Coral reefs and crevices create complex underwater structures. When turbulence is generated by these hard structures, it creates eddies that catch the coral larvae. Because coral larvae are poor swimmer, and are not able to suitable settlement sites on their own, depend on the structures that help shape these eddies, otherwise they are basically lost at sea, with no chance to settle and grow up. 

Nowadays, coral reefs around the globe suffer from repeated environmental disturbances, which are only compounded with climate change. According to coral reef experts, maintaining structural complexity of scales on reefs is vitally important in terms of aiding reef recovery. Relevant management actions include limiting factors that reduce complexity, such as destructive fishing practices, and promoting factors that enhance complexity, as algae-eating fish to the area to prevent algae from growing and smothering corals.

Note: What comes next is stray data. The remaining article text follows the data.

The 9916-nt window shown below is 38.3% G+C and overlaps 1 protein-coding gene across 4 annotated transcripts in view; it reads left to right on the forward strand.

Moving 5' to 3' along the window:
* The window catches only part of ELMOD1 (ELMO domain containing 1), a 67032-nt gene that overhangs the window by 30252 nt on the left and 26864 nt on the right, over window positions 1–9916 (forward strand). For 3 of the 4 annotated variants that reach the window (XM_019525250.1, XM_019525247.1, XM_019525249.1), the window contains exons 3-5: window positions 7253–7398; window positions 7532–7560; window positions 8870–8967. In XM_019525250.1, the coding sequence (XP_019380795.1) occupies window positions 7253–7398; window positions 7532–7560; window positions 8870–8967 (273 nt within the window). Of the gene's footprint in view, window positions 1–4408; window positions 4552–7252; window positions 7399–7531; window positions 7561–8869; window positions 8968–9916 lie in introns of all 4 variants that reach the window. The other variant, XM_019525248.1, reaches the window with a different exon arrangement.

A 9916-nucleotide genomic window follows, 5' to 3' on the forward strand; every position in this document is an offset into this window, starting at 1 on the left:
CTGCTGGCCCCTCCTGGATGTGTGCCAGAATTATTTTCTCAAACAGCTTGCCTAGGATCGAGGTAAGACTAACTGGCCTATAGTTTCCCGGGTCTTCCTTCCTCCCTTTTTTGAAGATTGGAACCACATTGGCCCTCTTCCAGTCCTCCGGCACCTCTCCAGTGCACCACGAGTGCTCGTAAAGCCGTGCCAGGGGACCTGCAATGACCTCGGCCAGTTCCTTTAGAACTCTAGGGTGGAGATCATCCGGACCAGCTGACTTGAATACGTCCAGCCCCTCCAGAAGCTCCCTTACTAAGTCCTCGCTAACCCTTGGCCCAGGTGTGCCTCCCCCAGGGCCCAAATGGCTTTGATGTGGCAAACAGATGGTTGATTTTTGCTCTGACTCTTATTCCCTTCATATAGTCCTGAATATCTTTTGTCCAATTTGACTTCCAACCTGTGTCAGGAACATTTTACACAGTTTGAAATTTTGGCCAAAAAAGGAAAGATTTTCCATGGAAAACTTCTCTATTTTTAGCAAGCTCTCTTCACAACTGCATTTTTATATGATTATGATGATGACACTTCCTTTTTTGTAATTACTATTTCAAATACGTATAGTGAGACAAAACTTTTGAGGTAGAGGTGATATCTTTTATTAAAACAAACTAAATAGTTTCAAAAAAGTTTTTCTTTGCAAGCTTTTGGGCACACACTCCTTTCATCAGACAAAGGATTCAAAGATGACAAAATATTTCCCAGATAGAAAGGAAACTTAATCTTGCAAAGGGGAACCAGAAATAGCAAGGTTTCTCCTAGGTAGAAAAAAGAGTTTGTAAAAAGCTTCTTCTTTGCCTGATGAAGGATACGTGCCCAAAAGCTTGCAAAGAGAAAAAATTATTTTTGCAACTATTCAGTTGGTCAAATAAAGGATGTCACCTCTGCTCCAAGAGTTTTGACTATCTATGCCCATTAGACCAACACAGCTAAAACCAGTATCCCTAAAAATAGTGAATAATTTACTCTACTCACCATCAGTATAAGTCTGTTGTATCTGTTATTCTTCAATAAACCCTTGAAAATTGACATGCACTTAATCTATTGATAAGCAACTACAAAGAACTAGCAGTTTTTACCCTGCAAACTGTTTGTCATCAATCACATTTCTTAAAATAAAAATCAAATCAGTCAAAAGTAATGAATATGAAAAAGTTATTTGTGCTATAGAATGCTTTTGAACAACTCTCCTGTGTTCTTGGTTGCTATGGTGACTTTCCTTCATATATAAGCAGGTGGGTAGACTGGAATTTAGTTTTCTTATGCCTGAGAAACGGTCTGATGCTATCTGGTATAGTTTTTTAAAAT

Plerogyra sinuosa

Commonly known as the grape, bladder, pearl or branching bubble coral Plerogyra sinuosa is a species of “bubble coral” that is distributed throughout the Indian and Pacific Oceans, ranging from the Red Sea to the West and Central Pacific Ocean. P. sinuosa’s bubbles will vary in size and will increase/decrease depending on the amount of light available. With them being larger during the day and smaller at night, as it will make room for its tentacles to reach out to capture food.


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Image: RevolverOcelot

“Giant Green Anemone” (Anthopleura xanthogrammica)